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An Elephant Stampede: A Look at Tarzan and the She-Devil (1953)

Joyce MacKenzie and Lex Barker

In 1952, three Kurt Neumann films were released and in turn became a concise assessment of the director’s versatility and excellent handle on varied theme, genre and tone. These films were also powered with social commentary and reinstated the fact that non-major studio B pictures could successfully possess tangible political scrutiny in a world coming into a period of supposed halcyon serenity, having just come out of World War II and the repercussions of such a crisis. In a sense these films were “left alone” during the Production Code and could happily “pose” as escapist genre pieces but be driven by the essence of what would be considered the “message movie”. Neumann’s sport drama The Ring dealt with the brutal reality of bigotry and institutionalised racism where a Mexican boxer wishes to gain independence and respect from a white audience who flock to his fights, Hiawatha depicted the tensions shared between the Ojibway people in relation to the Dakotah tribe and was read by critics as analogous take on pacifism being linked to communist sentiments during the rise of the Red Scare, and even the playful and frivolous Son of Ali Baba, released by Universal-International and starring contract players Tony Curtis and Piper Laurie – both looking beautiful and exhibiting their physical prowess in glorious Technicolor – suggested a sly critique on gender roles and sexual indiscretions. Of course, Neumann would follow up this busy year by returning to what audiences and historians would know him mostly for – his entries in the long history of cinematic representations of Tarzan, the Ape Man.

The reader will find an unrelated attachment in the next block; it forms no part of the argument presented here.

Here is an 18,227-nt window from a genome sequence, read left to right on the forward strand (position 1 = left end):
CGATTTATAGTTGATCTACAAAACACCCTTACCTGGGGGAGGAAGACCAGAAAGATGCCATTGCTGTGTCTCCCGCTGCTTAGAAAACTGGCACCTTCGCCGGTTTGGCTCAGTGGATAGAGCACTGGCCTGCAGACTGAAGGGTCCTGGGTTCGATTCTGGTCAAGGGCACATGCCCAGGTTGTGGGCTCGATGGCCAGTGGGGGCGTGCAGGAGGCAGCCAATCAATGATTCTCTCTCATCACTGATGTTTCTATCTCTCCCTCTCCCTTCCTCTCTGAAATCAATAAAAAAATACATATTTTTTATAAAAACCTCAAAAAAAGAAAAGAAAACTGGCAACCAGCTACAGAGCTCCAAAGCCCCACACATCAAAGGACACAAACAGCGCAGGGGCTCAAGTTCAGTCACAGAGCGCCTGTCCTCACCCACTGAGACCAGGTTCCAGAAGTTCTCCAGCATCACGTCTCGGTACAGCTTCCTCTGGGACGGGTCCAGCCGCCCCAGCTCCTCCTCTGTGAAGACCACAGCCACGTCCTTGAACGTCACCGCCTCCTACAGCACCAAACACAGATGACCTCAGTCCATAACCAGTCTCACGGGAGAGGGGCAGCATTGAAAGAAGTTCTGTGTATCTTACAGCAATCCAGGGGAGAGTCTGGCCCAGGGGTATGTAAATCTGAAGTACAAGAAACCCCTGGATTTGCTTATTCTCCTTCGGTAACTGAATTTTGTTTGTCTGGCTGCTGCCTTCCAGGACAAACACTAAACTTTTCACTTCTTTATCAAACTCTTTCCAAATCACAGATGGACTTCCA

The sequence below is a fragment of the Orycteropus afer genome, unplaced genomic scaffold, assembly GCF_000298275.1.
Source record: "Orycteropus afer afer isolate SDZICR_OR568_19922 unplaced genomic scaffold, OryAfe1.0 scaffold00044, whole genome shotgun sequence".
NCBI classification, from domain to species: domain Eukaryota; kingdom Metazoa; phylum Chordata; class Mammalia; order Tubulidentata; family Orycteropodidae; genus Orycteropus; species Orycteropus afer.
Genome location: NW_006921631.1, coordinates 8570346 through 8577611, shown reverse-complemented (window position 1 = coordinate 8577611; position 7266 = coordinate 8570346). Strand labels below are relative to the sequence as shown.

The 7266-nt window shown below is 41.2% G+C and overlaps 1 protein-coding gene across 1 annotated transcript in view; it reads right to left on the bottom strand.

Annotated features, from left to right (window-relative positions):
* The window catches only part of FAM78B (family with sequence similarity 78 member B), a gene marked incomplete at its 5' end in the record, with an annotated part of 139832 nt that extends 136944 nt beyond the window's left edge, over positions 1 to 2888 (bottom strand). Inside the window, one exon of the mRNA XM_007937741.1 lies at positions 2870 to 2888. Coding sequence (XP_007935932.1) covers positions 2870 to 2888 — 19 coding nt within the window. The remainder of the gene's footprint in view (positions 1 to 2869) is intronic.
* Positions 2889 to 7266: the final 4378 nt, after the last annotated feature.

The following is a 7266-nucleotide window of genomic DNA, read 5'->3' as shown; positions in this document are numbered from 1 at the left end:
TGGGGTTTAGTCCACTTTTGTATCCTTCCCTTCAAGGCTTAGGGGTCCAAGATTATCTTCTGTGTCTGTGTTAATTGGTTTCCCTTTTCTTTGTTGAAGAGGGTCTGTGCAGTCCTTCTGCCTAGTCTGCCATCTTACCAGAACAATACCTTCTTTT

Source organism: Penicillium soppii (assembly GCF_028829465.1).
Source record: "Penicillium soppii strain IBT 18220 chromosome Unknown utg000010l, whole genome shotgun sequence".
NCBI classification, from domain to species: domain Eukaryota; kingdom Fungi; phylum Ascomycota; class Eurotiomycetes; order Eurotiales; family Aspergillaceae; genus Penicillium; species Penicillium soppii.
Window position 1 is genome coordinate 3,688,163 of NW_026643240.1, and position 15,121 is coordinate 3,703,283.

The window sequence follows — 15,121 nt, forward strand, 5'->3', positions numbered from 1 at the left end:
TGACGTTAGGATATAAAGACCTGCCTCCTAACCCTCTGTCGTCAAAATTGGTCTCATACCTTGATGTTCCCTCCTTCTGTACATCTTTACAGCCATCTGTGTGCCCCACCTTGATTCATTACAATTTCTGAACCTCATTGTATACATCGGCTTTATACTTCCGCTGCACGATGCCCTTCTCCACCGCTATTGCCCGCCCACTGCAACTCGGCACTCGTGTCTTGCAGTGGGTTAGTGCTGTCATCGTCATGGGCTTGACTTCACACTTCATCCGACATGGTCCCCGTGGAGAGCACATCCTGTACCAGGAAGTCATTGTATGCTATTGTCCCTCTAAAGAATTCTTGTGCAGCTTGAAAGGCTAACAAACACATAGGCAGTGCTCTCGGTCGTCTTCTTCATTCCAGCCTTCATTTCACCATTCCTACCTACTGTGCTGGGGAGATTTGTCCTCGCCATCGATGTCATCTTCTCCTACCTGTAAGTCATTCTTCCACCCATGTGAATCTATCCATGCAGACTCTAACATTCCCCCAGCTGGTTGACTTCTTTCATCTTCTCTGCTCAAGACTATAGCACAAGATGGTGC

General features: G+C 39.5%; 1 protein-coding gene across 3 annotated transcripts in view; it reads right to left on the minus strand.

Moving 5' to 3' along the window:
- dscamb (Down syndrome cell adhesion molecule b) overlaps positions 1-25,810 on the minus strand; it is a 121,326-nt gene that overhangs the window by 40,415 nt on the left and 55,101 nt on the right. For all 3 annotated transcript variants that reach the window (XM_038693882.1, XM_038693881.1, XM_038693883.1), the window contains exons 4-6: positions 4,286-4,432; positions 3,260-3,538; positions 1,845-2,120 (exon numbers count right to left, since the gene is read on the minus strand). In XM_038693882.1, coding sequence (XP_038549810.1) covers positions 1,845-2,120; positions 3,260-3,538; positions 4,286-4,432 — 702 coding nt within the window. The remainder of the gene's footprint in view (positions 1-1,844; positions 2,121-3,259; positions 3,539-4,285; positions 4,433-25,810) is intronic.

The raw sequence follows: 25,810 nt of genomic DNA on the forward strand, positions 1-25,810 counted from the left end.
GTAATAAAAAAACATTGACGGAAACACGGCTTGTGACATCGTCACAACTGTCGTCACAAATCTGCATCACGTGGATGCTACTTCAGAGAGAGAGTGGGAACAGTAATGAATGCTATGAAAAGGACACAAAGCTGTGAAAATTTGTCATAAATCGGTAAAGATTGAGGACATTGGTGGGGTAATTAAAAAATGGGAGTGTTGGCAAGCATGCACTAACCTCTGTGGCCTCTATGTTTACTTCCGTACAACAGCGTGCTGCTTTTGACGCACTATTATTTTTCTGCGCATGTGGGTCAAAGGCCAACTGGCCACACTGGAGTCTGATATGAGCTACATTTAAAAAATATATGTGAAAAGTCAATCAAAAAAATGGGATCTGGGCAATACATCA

In 1953, Tarzan and the She-Devil would be Neumann’s last offering of the jungle dwelling classic literary character, and it would also be the first time he would have an actor outside of Johnny Weismueller playing the role. Neumann would take on three Weismueller Tarzan films: Tarzan and the Amazons (1945), Tarzan and the Leopard Woman (1946) and Tarzan and the Huntress (1947), all wonderfully fun and energetic films respectively co-starring the likes of Maria Ouspenskaya as the diminutive queen of an amazon tribe, Acquanetta as a glamorous high priestess leading a cult of “leopard whisperers” and Patricia Morison as a big game huntress. Here in this Lex Barker outing, director Neumann pits his muscle-bound hero against the likes of Lyra, the she-devil of the title, played by Belgian-born actress and dancer Monique van Vooren. Lyra is a villainess that represents a Neumann antagonist coming from a fifties sensibility – a woman completely devoid of compassion and sympathy and someone who comes to reflect a post-war invention that is unable to connect or nurture and is without the capability of reasoning or understanding. Ruthless and “in it for herself”, she is not a forties monstrous feminine, but instead a new decade’s sadistic socialite, hellbent on slaughtering elephants to build an ivory trade and enlisting equally maniacal men to do her bidding, including her number one henchman Vargo, played with cold blooded zeal by the enigmatic Raymond Burr. As brilliant as Neumann’s Weismueller films are, this entry with the hulking Lex Barker as Tarzan and the lovely Joyce MacKenzie as Jane (the eleventh actress to play such a coveted classic role) is endlessly riveting, visually sumptuous, taps into remarkably dark turf, has a highly charged sexual energy and most importantly, features a heavy political edge that gives the film its much needed heftiness in what is a relatively angry jungle adventure picture complete with a dramatic finale that has a stampede of elephants enact revenge upon their human oppressors, making this film a powerfully pro-animal outing posturing as a jungle adventure romp.